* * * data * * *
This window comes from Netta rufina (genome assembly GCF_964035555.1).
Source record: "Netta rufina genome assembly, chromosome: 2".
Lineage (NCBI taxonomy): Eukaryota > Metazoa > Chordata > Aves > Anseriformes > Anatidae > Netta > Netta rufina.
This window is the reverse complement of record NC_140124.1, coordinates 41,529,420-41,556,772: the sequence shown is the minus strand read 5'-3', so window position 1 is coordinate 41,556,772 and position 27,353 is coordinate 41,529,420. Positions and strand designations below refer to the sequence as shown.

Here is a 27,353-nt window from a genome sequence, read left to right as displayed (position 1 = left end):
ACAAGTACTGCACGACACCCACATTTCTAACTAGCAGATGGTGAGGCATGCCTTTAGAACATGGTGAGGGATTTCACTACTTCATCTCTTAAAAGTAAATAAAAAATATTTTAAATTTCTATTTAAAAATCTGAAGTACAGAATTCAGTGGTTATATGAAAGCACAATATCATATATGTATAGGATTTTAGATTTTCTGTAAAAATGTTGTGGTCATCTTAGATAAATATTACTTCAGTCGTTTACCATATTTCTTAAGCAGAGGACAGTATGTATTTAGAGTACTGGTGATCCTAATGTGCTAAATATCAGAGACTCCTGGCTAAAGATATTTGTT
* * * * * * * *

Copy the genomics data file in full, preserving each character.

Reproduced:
This window comes from Netta rufina (genome assembly GCF_964035555.1).
Source record: "Netta rufina genome assembly, chromosome: 2".
Lineage (NCBI taxonomy): Eukaryota > Metazoa > Chordata > Aves > Anseriformes > Anatidae > Netta > Netta rufina.
This window is the reverse complement of record NC_140124.1, coordinates 41,529,420-41,556,772: the sequence shown is the minus strand read 5'-3', so window position 1 is coordinate 41,556,772 and position 27,353 is coordinate 41,529,420. Positions and strand designations below refer to the sequence as shown.

Here is a 27,353-nt window from a genome sequence, read left to right as displayed (position 1 = left end):
ACAAGTACTGCACGACACCCACATTTCTAACTAGCAGATGGTGAGGCATGCCTTTAGAACATGGTGAGGGATTTCACTACTTCATCTCTTAAAAGTAAATAAAAAATATTTTAAATTTCTATTTAAAAATCTGAAGTACAGAATTCAGTGGTTATATGAAAGCACAATATCATATATGTATAGGATTTTAGATTTTCTGTAAAAATGTTGTGGTCATCTTAGATAAATATTACTTCAGTCGTTTACCATATTTCTTAAGCAGAGGACAGTATGTATTTAGAGTACTGGTGATCCTAATGTGCTAAATATCAGAGACTCCTGGCTAAAGATATTTGTT